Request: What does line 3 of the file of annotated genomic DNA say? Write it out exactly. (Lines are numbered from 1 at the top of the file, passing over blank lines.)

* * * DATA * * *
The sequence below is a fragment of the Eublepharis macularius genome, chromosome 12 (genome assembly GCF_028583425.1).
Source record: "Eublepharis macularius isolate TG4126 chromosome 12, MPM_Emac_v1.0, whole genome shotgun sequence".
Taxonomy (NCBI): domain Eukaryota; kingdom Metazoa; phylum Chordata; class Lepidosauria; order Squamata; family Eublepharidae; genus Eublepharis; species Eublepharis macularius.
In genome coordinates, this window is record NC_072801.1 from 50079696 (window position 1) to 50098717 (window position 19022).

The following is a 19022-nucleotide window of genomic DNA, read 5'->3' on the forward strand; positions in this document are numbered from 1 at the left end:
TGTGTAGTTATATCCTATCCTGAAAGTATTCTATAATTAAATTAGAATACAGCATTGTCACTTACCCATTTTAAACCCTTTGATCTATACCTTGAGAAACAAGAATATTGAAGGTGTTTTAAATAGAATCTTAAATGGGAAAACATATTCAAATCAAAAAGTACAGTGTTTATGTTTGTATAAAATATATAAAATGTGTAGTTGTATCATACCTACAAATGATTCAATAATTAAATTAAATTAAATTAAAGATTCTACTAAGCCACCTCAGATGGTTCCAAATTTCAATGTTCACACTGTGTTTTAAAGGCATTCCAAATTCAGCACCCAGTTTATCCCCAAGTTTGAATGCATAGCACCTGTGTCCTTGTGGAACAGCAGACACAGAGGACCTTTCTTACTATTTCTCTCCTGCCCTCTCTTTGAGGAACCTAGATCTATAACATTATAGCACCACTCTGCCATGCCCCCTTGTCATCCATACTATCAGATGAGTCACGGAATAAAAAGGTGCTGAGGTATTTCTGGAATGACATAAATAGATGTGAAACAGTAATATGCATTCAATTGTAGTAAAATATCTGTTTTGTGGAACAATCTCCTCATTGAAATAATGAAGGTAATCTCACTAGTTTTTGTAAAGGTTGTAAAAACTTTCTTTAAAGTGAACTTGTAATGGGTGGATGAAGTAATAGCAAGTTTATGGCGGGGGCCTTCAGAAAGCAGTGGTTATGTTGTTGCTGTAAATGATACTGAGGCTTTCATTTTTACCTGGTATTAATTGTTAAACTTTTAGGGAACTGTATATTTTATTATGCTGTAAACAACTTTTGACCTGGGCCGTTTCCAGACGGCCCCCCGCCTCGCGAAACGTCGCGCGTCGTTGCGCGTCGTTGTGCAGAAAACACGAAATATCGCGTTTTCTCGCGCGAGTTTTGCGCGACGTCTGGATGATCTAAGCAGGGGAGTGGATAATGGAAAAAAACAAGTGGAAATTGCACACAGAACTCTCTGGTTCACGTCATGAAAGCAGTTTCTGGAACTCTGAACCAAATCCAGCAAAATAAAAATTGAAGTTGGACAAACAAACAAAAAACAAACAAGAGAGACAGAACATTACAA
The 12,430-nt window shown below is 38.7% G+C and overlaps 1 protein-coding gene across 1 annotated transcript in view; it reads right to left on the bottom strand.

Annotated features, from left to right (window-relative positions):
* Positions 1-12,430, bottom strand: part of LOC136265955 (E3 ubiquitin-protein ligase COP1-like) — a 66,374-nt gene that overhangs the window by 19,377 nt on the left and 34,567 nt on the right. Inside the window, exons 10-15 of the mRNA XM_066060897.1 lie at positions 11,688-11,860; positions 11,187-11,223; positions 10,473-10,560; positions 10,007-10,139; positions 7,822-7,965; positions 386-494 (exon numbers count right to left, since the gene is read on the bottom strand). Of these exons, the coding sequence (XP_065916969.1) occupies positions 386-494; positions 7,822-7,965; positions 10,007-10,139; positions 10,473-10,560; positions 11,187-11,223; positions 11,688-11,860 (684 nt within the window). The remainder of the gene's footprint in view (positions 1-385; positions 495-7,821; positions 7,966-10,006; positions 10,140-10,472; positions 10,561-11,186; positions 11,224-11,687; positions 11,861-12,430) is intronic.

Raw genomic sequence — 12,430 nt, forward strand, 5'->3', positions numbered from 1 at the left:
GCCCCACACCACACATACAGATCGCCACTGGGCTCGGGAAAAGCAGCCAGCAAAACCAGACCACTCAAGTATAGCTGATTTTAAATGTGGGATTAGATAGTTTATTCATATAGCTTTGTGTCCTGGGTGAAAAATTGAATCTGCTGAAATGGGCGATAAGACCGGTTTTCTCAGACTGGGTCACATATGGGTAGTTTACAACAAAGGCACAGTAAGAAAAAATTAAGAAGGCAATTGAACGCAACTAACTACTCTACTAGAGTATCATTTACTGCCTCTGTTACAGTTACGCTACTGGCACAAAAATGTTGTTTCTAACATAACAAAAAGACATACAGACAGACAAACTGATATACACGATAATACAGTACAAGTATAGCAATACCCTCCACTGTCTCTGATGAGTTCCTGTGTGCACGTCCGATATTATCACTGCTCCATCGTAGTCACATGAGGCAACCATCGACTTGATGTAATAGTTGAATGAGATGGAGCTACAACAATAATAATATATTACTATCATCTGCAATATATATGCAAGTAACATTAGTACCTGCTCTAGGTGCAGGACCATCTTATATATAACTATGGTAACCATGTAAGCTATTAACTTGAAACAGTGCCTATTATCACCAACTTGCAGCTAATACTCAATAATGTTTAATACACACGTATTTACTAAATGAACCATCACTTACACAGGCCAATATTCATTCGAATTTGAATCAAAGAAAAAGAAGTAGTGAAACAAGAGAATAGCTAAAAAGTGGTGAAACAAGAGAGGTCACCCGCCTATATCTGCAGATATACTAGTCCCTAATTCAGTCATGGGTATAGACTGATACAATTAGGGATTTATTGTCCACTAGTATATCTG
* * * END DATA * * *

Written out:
Taxonomy (NCBI): domain Eukaryota; kingdom Metazoa; phylum Chordata; class Lepidosauria; order Squamata; family Eublepharidae; genus Eublepharis; species Eublepharis macularius.